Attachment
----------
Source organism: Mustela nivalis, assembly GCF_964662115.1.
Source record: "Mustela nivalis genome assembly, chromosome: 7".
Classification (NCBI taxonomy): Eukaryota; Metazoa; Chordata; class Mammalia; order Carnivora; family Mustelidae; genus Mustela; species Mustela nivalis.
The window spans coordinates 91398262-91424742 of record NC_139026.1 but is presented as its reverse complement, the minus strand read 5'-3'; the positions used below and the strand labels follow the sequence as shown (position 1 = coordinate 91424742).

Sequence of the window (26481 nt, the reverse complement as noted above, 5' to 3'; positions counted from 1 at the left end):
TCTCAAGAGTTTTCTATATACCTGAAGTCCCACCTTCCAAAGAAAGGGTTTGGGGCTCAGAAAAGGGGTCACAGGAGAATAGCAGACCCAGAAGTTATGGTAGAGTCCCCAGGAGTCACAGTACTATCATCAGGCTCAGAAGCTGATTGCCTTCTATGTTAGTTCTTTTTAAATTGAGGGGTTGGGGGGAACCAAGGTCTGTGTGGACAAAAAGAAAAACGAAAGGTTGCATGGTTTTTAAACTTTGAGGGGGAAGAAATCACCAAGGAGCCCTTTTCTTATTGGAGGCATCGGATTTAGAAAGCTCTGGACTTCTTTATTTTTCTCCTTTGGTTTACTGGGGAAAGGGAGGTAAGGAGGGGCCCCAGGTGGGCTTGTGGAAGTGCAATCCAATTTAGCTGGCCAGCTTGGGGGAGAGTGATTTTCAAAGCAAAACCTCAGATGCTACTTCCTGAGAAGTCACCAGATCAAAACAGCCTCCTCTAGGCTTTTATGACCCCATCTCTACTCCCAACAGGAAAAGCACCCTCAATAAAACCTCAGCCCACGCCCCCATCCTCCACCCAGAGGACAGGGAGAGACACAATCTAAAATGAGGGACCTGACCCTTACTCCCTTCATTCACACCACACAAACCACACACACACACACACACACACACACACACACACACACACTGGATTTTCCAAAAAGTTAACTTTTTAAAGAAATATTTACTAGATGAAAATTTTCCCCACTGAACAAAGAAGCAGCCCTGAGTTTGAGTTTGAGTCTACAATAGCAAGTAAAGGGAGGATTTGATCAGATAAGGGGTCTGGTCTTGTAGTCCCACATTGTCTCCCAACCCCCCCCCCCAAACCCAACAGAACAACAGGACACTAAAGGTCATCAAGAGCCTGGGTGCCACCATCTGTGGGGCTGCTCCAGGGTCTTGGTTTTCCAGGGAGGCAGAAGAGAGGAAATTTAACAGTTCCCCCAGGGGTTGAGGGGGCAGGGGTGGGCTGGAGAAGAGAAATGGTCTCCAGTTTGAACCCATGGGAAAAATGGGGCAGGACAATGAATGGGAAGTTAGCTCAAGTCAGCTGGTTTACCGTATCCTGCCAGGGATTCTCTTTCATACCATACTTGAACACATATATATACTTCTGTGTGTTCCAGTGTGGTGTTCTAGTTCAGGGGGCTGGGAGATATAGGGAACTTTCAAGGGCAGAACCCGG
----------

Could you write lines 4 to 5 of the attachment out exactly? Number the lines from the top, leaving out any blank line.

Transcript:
The window spans coordinates 91398262-91424742 of record NC_139026.1 but is presented as its reverse complement, the minus strand read 5'-3'; the positions used below and the strand labels follow the sequence as shown (position 1 = coordinate 91424742).

Sequence of the window (26481 nt, the reverse complement as noted above, 5' to 3'; positions counted from 1 at the left end):